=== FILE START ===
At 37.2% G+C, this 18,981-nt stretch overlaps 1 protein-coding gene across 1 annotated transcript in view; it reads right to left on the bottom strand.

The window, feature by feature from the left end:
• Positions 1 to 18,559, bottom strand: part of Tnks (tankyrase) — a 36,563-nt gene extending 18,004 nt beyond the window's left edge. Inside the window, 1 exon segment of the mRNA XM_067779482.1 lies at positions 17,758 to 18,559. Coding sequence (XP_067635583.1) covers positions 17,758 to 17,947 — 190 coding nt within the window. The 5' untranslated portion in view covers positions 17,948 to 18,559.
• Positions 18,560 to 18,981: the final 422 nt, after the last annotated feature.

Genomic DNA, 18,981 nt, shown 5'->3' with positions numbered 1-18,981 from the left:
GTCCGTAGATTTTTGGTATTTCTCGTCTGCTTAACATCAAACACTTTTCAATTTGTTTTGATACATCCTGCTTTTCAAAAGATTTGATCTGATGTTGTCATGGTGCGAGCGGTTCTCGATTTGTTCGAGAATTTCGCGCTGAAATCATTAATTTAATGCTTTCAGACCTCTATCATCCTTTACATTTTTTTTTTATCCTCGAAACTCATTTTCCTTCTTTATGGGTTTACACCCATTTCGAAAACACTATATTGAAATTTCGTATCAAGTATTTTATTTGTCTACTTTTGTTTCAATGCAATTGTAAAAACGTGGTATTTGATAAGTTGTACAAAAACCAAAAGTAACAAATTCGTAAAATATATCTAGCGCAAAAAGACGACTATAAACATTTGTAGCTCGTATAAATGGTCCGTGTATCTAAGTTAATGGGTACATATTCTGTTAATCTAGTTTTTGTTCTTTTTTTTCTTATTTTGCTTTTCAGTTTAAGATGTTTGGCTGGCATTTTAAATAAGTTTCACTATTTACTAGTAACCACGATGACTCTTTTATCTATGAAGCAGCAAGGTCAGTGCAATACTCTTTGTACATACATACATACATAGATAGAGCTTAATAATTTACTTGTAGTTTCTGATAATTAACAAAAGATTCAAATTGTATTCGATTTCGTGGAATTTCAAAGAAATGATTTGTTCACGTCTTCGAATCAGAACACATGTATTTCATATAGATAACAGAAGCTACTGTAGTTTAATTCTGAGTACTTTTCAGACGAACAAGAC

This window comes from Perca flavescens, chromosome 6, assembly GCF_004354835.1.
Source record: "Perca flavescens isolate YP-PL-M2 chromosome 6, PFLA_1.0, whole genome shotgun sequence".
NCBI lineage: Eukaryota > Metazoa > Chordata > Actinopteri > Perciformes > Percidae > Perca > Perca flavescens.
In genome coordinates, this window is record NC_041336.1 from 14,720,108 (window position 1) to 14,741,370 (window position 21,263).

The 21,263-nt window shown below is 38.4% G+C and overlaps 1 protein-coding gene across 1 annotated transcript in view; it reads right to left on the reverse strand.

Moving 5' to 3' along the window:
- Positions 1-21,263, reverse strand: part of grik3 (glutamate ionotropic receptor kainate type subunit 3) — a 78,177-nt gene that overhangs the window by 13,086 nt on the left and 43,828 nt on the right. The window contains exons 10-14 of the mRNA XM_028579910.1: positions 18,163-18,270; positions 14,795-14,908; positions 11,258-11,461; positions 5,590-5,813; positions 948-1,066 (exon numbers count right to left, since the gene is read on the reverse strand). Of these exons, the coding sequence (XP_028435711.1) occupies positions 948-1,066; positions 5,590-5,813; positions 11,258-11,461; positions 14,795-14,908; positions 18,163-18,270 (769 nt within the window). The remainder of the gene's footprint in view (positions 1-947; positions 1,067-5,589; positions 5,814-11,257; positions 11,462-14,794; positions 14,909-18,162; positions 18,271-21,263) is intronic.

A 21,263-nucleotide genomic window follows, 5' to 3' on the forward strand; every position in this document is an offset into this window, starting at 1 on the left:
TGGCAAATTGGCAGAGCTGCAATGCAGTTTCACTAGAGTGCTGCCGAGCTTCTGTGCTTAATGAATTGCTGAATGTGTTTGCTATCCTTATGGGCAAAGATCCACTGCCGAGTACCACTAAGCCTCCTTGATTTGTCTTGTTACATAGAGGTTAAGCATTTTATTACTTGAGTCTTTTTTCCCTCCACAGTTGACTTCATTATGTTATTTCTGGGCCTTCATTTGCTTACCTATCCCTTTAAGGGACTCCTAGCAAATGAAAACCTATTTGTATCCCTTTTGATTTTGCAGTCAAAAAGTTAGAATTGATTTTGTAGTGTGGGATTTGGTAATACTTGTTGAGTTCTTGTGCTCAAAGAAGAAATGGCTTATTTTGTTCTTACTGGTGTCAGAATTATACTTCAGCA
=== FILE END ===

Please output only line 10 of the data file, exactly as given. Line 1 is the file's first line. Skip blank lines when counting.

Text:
In genome coordinates, this window is record NC_041336.1 from 14,720,108 (window position 1) to 14,741,370 (window position 21,263).